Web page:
A college student believes her friends are being picked off one-by-one by a hooded killer, their deaths mimicking classic tales. However no one believes her but the school journalist hottie *insert Jared Leto*. Starring some baby-faced WB heartthrobs and a horror icon, Urban Legend is a pure 90s teen slasher that frankly, I just find totally underrated.
In the 1990s, slasher films saw a resurgence that rivaled the classic movies of the 70s and 80s. Iconic films like Halloween and Friday the 13th found their 90s counterparts in Scream and I Know What You Did Last Summer. This teen slasher boom would bleed into the next decade, with new franchises being launched like Final Destination and plenty of remakes, spin-offs, and reboots to keep us entertained; including all the aforementioned titles funnily enough.
Urban Legend had its own sequel misfires in the 2000s with Urban Legends: Final Cut and Urban Legends: Bloody Mary, both direct-to-video releases. We’ll ignore the obvious cash-grab franchise attempts, and focus on the film that started it all and why it is truly the underdog of the 90s slasher darlings.
While some films, even outside the horror genre, have borrowed from spooky folklore tales, this film was the first I saw that took those stories and put the legends at the forefront, instead of as hidden inspiration. The film itself boosts inventive kills and creative twists on those “ULs”, stories I loved reading about in my teen years – and even now, I suppose.
For more advanced horror fans, it might not be totally terrifying, but it definitely has its fair share of perfect jump scare moments and some creepy scenarios. If the legends didn’t have you checking your back seat before, this film might inspire you to do so from now on.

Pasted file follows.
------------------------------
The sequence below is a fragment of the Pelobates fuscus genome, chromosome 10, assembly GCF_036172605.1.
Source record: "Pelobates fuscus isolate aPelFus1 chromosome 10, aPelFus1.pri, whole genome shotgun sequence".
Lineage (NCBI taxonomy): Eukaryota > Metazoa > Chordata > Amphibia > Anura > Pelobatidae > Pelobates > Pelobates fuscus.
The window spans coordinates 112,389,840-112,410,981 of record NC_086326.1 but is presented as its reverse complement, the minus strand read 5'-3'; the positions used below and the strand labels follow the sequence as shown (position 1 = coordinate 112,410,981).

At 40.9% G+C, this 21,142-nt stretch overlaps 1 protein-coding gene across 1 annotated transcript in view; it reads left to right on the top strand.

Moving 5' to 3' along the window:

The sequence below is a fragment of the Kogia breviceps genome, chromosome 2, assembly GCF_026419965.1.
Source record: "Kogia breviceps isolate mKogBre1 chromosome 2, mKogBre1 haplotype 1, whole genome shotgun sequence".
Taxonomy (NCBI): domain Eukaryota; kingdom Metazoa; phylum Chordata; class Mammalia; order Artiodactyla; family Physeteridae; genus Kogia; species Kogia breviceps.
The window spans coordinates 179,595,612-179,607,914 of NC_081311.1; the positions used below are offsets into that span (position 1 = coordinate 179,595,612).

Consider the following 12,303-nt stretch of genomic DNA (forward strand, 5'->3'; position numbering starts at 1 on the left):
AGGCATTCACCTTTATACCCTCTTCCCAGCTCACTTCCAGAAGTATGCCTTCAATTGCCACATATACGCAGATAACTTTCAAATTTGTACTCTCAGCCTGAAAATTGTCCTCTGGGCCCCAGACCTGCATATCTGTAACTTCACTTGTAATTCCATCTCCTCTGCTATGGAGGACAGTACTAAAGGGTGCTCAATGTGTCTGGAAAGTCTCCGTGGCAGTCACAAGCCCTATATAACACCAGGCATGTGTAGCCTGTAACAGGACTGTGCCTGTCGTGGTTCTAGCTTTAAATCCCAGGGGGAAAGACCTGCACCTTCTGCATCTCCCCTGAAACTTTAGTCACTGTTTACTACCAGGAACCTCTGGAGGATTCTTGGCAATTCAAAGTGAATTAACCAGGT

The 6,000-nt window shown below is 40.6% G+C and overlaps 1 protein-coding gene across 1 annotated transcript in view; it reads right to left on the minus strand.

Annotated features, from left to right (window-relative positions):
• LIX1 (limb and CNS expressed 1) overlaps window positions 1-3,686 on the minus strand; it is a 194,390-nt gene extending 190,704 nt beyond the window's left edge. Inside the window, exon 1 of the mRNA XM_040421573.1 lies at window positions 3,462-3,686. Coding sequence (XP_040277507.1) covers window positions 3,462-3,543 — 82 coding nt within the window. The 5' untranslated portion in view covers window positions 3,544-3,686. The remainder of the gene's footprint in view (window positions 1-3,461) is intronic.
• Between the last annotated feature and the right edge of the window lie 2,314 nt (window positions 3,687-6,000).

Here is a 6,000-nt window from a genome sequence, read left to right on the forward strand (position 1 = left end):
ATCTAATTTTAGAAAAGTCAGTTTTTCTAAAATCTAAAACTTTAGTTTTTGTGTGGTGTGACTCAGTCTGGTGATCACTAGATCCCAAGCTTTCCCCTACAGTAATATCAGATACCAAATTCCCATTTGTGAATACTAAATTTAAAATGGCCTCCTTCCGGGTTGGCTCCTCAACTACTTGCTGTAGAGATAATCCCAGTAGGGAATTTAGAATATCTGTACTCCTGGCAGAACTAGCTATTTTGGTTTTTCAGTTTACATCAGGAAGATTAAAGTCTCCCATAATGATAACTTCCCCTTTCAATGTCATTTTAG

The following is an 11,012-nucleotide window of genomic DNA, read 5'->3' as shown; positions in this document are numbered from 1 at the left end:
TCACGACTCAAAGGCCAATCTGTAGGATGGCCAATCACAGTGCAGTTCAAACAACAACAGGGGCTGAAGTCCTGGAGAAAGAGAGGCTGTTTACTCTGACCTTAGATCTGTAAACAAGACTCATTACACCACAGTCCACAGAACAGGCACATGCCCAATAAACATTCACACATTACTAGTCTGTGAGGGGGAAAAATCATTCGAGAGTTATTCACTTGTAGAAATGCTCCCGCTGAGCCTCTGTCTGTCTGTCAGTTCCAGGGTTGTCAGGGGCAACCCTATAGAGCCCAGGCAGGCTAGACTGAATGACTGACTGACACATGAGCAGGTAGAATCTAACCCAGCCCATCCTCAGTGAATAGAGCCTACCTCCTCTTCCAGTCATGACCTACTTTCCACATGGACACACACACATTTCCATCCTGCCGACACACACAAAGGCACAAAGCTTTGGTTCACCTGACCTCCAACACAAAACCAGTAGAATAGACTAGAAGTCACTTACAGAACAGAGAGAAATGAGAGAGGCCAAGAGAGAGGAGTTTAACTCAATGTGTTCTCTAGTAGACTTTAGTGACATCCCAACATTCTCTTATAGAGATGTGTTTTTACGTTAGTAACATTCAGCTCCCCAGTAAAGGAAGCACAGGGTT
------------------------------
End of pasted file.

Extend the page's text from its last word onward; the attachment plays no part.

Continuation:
From the start of the film, it establishes its not-super-serious tone with a memorable kill set to Bonnie Tyler’s “Total Eclipse of the Heart“. I don’t know if I’ve ever heard that song and not immediately thought of this film – truly an iconic moment. Overall, it has a really sarcastic view on the genre, making the film slightly meta and partly an ode to films before it. It has a totally bonkers killer, whose reveal sort of makes you cock your head with wonder over the impracticality of it all. But honestly, it all makes it even more fun.
The plot isn’t much more complicated than my brief explanation at the start of this article. Alicia Witt portrays our protagonist, Natalie, who after finding out an old high school pal was killed just off campus, fears the same killer is murdering others. She soon discovers the deaths are being ripped straight from the pages of urban legends, the same stories they’re learning in class by Professor Wexler (Robert Englund).
She’ll find an unlikely ally in Paul (Leto), and the two dig up some of the schools dark history; giving their theory more weight. With the school Dean disinterested and her best friend Brenda (Rebecca Gayheart) more focused on flirting with Paul, Natalie attempts to figure out what’s going on before anyone else gets hurt.
It is certainly not the greatest slasher to have come out in the 90s, but it definitely doesn’t get enough love, in my opinion. Sponsored by my adolescent crush on Jared Leto, I would have this DVD as the must-watch scary movie during slumber parties. I always remember everyone having a blast watching it and even now I enjoy introducing friends to it. While my idolization of Leto has fleeted, my affection for this film has not.
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